The danger is the salvation.

But, would we not, thereby, be denying that dimension of technological development which precisely leads to harmonizing technology itself with the environment and with the human doing, that which Mumford would describe as  “neotechnic quality” and that Gilbert Simondon renders inevitable in the process of “concretization” of the machines?

Paul Virilio or Herbert Marcuse pointed out in many occasions that it is not possible to analyze technology as a set of products separated from human culture, otherwise neutral. Against technologists and technocrat fundamentalists claiming for the impartiality of technology, and against technophobic views about its innate depravity, we declare that, in fact, each technology has its own ecology and politics from its conception and design, and, being a product of the  human doing, it will embed specific human values; values that might match with the natural evolution of a particular technical object, and therefore be positive for mankind and for the object itself; or also values which are extremely conflicting with the improvement of the technical object and its role in a complex operative environment; and even values that can be deformed in a direction that contravenes the indications that the particular technology suggests toward its improvement (or concretization).

We might then consider whether technologies can be evaluated in specific stages of their proliferation (conception, design, production, improvement, consumption) in order to strip them of contents and forms related to totalitarian or anti-democratic practices over society and the individuals, to plans of uncontrolled environmental destruction, and so on. In this sense, Gilbert Simondon’s analysis of technical objects provides us with a valuable starting point, plus several tools, toward an unbiased and rigorous study of technology.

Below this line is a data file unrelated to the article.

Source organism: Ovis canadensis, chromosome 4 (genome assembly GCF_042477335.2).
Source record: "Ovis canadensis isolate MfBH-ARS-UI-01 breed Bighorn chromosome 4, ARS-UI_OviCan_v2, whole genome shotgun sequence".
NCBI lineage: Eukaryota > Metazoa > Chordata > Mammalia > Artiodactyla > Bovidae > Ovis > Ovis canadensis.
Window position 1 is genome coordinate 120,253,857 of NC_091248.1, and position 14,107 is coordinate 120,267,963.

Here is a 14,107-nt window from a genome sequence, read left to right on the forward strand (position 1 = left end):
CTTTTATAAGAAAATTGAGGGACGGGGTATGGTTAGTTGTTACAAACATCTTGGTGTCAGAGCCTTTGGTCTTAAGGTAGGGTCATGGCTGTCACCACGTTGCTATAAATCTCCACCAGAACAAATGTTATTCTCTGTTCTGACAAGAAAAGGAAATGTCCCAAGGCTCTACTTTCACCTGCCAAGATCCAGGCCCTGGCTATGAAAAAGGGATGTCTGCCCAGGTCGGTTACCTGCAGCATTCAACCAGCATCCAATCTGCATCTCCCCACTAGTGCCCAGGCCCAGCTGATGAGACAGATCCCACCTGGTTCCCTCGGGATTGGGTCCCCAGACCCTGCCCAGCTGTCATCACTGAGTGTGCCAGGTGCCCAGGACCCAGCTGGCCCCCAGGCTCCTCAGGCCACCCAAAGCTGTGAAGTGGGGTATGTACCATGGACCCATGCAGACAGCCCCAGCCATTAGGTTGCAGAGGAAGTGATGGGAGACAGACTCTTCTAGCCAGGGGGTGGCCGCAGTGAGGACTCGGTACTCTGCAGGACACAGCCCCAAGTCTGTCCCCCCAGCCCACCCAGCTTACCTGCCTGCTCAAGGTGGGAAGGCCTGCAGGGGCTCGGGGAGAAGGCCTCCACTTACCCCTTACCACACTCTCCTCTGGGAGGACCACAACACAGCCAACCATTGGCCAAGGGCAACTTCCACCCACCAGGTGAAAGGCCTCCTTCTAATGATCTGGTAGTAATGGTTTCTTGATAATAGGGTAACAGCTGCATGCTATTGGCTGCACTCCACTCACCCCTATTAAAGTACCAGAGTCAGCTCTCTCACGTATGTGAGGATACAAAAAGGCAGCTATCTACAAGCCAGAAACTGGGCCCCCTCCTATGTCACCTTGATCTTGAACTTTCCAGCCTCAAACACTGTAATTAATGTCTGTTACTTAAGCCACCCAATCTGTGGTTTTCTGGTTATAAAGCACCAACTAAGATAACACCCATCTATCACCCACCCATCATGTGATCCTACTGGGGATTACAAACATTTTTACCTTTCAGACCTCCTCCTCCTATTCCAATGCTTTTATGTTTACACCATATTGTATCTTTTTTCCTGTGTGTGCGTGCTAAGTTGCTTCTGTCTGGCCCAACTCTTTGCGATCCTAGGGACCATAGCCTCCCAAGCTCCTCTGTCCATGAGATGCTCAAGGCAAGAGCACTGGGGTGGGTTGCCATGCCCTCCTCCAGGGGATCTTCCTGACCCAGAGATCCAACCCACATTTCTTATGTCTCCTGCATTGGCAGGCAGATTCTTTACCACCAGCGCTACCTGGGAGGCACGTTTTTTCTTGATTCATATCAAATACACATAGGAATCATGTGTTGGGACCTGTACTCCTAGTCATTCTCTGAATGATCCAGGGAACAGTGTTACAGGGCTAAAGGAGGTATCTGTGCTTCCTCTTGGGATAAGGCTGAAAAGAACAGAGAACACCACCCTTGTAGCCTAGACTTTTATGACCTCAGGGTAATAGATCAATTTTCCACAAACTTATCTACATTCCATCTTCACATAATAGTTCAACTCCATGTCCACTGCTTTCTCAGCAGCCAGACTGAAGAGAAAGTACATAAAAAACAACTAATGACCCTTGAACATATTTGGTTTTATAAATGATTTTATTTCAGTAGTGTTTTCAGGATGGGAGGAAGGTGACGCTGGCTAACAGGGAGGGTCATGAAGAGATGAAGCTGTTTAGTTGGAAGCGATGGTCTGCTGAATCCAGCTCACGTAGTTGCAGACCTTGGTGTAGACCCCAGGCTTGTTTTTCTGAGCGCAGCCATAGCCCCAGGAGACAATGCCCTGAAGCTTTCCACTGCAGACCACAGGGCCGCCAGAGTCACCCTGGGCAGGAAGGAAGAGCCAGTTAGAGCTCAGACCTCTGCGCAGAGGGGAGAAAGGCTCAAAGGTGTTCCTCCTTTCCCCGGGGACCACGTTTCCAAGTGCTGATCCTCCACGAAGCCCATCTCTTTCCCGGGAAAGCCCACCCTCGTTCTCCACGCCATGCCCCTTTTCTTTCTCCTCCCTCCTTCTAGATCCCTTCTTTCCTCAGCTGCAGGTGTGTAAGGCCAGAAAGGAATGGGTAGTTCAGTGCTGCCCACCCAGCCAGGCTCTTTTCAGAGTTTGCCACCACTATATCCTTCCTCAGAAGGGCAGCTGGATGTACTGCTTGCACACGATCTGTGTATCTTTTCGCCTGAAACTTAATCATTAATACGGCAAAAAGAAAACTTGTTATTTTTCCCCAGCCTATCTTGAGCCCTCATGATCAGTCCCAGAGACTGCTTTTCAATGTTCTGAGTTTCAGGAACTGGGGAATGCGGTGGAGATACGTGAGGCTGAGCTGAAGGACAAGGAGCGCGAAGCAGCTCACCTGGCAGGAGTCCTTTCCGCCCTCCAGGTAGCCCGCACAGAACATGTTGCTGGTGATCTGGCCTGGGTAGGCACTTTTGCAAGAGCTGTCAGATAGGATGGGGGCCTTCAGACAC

(1) Harris M., Caníbales y reyes: los orígenes de la cultura. Salvat ed., Barcelona, 1986, p.3.
(2) Mumford L., Technics and Civilization. University of Chicago Press 2010.
(3) Dawkins R., The Selfish Gene. Oxford University Press 2006.
(4) Harris M., Caníbales y reyes: los orígenes de la cultura. Salvat ed., Barcelona 1986, p.126.
(5) Nietzsche F., The Genealogy of Morals. Dover Publications, New York 2003. p. 80.
(6) Virilio P., El cibermundo: la política de lo peor. Teorema, Madrid 1996.

About limits and marginal approaches

It was our aim to deal with some aspects that intertwine the evolution of capitalism with that of technology.  To that effect, what  any more useful, any more tempting than flowing around diverse notions of limit pervading them; limits that capitalism, as technology, are to face. And, why do we choose a limit, a bordering insight? Due to the descriptive power of ecotones. We think necessary to throw light upon figures and processes from its edge, from the place where they stop being something and become another thing.

The biological richness of ecotones made us wonder. It is just amid margins that we can gaze, at once, the inner and the outer; on them, both the content and the expression of a culture reveal their potentials of change. Social concepts as fluxions, differentials; to steer problems in several directions. In the next writings we will isolate, thus, a range of problems, we will drive them toward the limits they suggest us. What does it matter if the resultant figure is amorphous, was it not already amorphous from the beginning?

“If becoming is a block (a line-block), it is because it constitutes a zone of proximity and indiscernibility, a no-man’s-land, a nonlocalizable relation sweeping up the two distant or contiguous points, carrying one into the proximity of the other—and the border-proximity is indifferent to both contiguity and to distance.”